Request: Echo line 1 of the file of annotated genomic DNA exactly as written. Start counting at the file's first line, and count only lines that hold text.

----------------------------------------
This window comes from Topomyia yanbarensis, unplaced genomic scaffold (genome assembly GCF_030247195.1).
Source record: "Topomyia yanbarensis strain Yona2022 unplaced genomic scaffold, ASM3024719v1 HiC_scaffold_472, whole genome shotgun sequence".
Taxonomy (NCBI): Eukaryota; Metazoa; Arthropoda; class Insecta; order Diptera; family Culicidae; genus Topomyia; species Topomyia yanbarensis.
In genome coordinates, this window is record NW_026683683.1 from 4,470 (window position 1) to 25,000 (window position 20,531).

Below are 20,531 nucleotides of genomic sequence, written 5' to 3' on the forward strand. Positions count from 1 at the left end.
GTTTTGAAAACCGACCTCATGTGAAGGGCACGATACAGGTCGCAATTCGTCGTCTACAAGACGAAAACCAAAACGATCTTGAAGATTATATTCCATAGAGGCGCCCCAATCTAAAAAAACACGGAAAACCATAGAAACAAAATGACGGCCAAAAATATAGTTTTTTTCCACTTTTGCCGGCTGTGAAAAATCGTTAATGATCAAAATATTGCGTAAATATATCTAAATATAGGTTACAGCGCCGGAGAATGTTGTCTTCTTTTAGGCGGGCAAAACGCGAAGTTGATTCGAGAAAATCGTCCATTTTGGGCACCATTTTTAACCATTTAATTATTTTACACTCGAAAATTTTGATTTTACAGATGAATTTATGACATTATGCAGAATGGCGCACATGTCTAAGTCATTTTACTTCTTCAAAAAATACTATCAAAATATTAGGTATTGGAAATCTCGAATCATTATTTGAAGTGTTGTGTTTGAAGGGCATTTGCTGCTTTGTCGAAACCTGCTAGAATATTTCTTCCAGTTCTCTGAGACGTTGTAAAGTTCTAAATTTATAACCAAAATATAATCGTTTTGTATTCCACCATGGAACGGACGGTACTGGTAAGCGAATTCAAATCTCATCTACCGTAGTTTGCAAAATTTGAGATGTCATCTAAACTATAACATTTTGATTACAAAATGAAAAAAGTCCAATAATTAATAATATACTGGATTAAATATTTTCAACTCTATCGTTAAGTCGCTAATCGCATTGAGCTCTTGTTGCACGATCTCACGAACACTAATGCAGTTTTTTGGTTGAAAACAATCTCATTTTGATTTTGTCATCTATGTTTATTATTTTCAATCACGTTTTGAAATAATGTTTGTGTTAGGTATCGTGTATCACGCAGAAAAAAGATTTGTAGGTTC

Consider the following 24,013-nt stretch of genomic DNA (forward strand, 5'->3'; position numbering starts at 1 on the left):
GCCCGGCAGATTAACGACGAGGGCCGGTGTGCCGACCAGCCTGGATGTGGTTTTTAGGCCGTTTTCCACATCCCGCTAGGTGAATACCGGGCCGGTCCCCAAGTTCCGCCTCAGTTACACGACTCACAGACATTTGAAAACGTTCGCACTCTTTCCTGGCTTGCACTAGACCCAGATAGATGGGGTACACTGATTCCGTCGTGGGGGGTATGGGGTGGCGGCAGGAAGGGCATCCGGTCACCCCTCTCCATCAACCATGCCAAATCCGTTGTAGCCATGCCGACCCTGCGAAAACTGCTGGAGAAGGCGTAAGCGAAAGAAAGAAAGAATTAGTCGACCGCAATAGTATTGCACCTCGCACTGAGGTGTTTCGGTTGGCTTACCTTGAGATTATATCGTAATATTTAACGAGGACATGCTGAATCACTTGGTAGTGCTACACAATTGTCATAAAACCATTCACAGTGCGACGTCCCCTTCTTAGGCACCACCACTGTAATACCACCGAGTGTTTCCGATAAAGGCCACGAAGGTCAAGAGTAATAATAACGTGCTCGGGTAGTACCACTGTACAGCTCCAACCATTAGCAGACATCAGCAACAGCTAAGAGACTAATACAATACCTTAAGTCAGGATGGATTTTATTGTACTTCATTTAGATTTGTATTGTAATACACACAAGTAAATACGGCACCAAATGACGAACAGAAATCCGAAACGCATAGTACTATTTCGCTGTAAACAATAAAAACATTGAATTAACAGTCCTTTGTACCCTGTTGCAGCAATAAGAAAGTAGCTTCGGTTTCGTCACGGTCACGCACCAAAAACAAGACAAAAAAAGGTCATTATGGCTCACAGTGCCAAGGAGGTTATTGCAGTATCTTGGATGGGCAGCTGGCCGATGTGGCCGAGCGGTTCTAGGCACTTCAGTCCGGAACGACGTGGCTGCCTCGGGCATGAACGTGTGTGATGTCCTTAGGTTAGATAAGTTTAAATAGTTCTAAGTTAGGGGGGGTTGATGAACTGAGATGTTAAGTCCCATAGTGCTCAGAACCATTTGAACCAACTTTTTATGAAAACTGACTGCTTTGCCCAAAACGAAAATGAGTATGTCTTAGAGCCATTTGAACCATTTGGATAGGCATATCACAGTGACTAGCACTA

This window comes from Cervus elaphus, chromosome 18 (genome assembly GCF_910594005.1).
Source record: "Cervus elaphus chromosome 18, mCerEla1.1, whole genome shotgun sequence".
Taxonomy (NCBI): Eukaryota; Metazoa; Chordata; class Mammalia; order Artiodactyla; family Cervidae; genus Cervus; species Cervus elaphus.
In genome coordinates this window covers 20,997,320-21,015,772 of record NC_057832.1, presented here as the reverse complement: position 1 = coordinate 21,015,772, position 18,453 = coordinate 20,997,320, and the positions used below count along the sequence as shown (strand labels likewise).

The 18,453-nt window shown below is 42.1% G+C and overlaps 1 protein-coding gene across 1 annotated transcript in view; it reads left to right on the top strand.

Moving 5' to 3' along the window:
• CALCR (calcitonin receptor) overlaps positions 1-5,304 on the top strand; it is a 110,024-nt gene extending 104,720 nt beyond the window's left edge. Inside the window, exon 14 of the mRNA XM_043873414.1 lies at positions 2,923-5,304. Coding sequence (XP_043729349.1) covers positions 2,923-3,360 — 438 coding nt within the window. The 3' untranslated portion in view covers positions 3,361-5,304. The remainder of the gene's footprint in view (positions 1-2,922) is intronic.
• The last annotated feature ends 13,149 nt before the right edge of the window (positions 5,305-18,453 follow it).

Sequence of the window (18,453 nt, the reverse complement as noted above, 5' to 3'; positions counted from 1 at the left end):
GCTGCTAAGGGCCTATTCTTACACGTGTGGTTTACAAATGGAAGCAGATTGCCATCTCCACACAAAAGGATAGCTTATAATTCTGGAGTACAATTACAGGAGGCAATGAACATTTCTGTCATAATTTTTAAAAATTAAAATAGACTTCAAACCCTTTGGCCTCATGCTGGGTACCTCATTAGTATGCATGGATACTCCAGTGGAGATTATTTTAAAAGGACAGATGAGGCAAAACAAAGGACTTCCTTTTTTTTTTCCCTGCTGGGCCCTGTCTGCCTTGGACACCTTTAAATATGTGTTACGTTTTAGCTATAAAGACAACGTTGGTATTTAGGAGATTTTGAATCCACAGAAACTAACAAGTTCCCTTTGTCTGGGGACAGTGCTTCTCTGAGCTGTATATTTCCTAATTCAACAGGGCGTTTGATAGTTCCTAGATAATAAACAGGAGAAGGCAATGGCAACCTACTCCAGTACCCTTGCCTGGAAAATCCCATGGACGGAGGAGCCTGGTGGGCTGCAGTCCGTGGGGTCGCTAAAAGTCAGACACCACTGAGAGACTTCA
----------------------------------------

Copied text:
This window comes from Topomyia yanbarensis, unplaced genomic scaffold (genome assembly GCF_030247195.1).